Despite the name, obviously a clever take on Danny Boyle's apocalyptical 28 Days Later, I hoped would allude to more the idle, classic sloth-like shuffler zombies of the Romero Night Of The Living Dead and Raimi's The Evil Dead profile. That, and they aren't called the 'the walking dead' for giggles, right? Wrong! The producers of the event, SlingShot Effect had no mean feat on their hands. Spanning the UK, since 2010 they have been taking on an array of cities and subjecting the locals to an entertaining site of thrill-seeking loons in a big game of cat and mouse. The simple childlike fear of being tagged 'it' is the essence of this game. Added to this a healthy dose of mouldy improv volunteers, a city as your playground and zombies that gain speed as the game wears on, you have a superb night for all big kids who fancy burning off a little of that trick or treat calorific bounty kept back from the neighbourhood youngsters.
On 2nd November (a belated Halloween), along with four friends, we descended upon London's Isle of Dogs for an evening of scream, scare and titter. Oh, and we were dressed as KISS.
Ever since Sarah Connor looked wistfully into the dusty distance mulling mankind's future, sat alone in her Jeep at the end of Terminator 2: Judgement Day, I've wondered how I'd fare if we were all faced with extinction. Seriously, I have. Now, I'm no gym bunny. I have sugar in my tea and sweet canines the tooth fairy can bank on. But despite the muscle revival from short bursts of action while desperately trying to evade the festering clutches of scrub wearing rotters, I can officially say, that I am going to be useless come the world-shattering pandemic. Bugger. I think I had convinced myself that a conditioned Sarah Connor style icy outlook would be enough. Heck, 'if Shaun (of the Dead) could survive, I surely can', was my inner mantra too. Turns out, when you are cornered in a nine storey carpark with zombies at every slope, stairwell and fire exit, it takes a little more than thinking you're Chuck Norris to get out of such a scrape. So I was fondly termed 'infected' soon in to the game, along with a good percentage of the rest of my team, I might add. But never one to be down hearted (or should that be 'dead hearted'?), all infected got to carry on where they left off, to become the hero of the hour, or, like me, get caught a few more times in a midnight-dark park and a genuinely funny-but-scary underpass or two, before arriving at the 'zombie disco' to drown our sorrows in bonus fake blood and a drink or two.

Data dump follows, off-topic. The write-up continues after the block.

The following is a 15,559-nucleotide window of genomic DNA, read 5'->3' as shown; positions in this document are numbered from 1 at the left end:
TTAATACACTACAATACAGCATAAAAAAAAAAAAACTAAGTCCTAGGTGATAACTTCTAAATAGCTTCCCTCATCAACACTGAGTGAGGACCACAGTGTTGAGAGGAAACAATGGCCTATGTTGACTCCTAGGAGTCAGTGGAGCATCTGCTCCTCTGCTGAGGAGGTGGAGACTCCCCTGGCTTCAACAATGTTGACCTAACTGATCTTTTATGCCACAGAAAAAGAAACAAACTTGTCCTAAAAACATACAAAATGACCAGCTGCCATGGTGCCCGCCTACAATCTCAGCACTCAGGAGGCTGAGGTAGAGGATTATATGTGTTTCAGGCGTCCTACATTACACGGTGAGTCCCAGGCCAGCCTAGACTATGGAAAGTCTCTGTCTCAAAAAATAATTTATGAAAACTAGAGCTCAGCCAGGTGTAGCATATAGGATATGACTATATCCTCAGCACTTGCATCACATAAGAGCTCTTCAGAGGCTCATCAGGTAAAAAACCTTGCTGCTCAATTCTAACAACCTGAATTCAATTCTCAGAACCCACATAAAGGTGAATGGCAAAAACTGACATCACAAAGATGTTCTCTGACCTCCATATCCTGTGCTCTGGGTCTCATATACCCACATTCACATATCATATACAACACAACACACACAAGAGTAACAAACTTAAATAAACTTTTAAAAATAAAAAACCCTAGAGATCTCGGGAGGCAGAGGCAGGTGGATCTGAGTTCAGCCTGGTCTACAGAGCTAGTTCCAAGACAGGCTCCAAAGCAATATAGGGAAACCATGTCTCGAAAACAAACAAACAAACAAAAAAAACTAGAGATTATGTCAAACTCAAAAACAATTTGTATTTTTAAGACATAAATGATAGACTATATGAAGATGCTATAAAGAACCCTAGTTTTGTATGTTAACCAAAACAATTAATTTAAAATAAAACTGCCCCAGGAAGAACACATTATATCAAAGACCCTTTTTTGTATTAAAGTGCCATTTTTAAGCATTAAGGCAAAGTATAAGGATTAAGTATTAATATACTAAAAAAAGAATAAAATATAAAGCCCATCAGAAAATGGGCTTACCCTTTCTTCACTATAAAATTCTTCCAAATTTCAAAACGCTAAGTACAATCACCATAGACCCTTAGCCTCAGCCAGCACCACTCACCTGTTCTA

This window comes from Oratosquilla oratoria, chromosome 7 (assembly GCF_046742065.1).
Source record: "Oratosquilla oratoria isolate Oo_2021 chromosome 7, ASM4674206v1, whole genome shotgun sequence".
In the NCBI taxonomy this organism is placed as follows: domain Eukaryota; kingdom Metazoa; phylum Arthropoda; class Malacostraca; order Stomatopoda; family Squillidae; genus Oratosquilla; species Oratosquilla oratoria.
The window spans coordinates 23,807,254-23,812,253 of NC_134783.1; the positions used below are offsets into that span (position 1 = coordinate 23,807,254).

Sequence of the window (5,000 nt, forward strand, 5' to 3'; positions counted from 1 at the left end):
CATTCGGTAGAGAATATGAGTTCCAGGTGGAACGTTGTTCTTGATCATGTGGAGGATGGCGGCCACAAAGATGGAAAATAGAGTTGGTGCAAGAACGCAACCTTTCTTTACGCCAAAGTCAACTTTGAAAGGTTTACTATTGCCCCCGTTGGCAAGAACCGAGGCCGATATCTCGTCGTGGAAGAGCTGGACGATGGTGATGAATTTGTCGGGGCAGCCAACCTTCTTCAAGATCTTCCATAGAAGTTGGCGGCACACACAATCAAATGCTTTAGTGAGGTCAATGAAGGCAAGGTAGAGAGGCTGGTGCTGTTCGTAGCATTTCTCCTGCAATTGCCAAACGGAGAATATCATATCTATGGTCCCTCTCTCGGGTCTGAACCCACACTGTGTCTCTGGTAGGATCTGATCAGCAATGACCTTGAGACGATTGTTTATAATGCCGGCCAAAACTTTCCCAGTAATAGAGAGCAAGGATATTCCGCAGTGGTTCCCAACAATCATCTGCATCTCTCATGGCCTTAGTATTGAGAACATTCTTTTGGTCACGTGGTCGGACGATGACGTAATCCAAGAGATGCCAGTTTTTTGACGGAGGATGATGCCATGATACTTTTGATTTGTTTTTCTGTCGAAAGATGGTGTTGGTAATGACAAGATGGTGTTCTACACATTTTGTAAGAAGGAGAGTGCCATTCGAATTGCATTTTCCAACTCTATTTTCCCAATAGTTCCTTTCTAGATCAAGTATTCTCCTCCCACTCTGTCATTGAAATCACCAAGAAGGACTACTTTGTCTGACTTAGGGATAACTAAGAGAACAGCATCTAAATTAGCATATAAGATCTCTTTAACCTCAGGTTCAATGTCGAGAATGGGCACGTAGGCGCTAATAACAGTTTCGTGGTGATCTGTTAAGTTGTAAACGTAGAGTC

Bravo. My hat goes off to the organisers. Safety was paramount but handled without marring the silly and fun aim of the night. A lot of the crowd had made an effort by dressing up in costumes, adding to the spectacle. From Misfits to a skulk of foxes, we as 70s rockers to The Walking Dead Sheriffs, with a mind easily opened to the spookier side of life, it was a totally unique, invigorating and brilliant experience!
Now, I'm off for a run...